Even in the blue underwater realm, fish can see red in more ways than one. Reef fish that see glowing red patches on a rival aggressively bite and put on extra threatening displays, researchers say.
Red wavelengths from sunshine can’t penetrate water much deeper than 10 or 20 meters, failing to reach far into the realm where more than 40 small Cirrhilabrus fish species called fairy wrasses dart along reefs. But shorter, bluer wavelengths can plunge deep, where they are absorbed by the scales and some of the fin rays in both males and females of the C. solorensis fairy wrasse. The fish then fluoresce, emitting their own red light in distinctive his-and-hers swaths across their bodies.
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The first behavioral test of whether a red-fluorescing fish cares about the red glow shows that the coloring sparks aggression among males, says Nico Michiels of the University of Tübingen in Germany. Males seeing the full red glory of a mock intruder responded with attempted bites and menacing displays, Michiels and his colleagues report May 28 in the Proceedings of the Royal Society B.
When Michiels and colleagues reported in 2008 that a fish could glow red, some other researchers were skeptical that the fluorescence mattered to the fish, he says. Fish vision supposedly excelled in the blue and green wavelengths that dominate the animals’ habitats, and any reds wouldn’t be visible from afar.
For those very reasons, however, Michiels proposed that red fluorescence might offer a discreet channel of communication unlikely to catch the attention of unintended eavesdroppers such as distant rivals or predators. That notion is very difficult to test. “You need to know to know everything about the bystanders and everybody who is looking at these fish,” he laments.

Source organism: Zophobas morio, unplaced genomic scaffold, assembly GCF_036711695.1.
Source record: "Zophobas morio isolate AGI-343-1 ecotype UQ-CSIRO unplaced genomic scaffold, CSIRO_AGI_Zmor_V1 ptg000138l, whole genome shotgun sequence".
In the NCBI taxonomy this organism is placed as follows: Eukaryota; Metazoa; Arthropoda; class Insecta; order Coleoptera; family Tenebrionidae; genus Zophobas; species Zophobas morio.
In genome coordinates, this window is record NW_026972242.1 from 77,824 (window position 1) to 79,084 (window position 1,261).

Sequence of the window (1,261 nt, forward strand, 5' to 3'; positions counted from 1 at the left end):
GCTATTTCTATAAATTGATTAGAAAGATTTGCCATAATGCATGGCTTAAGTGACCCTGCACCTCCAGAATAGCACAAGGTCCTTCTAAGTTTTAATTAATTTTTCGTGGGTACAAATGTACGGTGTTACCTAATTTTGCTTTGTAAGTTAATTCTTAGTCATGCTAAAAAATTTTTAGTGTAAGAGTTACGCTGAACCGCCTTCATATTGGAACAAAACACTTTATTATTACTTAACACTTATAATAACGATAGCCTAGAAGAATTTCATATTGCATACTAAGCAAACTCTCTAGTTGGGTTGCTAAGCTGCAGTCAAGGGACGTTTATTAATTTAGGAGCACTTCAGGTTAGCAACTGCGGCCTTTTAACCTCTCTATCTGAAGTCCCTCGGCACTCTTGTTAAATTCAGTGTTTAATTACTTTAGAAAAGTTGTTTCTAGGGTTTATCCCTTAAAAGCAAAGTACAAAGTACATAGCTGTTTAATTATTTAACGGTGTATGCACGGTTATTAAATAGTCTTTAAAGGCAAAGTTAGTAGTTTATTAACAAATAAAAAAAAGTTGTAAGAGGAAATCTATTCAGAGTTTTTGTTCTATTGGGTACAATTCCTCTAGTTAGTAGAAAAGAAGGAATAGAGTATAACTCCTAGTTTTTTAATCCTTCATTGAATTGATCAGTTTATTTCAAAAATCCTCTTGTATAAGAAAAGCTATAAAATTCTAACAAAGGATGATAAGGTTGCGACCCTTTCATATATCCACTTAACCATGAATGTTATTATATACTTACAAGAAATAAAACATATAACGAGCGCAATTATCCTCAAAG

Since then, researchers have described other fish that glow red, and research on eyes has turned up evidence that certain fish should be able to detect red.
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For a behavioral test of what the fish themselves think of the color, Michiels and his colleagues turned to a fairy wrasse species with strong, deep red fluorescence. Team leader Tobias Gerlach, also at Tübingen, had to treat the active, rather nervous fish very gently so that he could show males their mirror images. Males responded as if the fish in the mirror were intruders. When a male saw the mirror in full color, he reacted more menacingly, with more display postures and attempted bites, than he did when the researchers used a filter to remove the red wavelengths.
Testing fish behavior is important for understanding how fluorescence evolved and how animals use it, says marine biologist David Gruber of the City University of New York and the American Museum of Natural History in New York City. Red and green are the main colors he and his colleagues reported in January among more than 180 kinds of fish known to fluoresce. These colors could be important in camouflage as well as in signaling, says Gruber. For fish hiding among reef corals and algae, both of which can fluoresce, adding some emitted light of their own could help them blend in.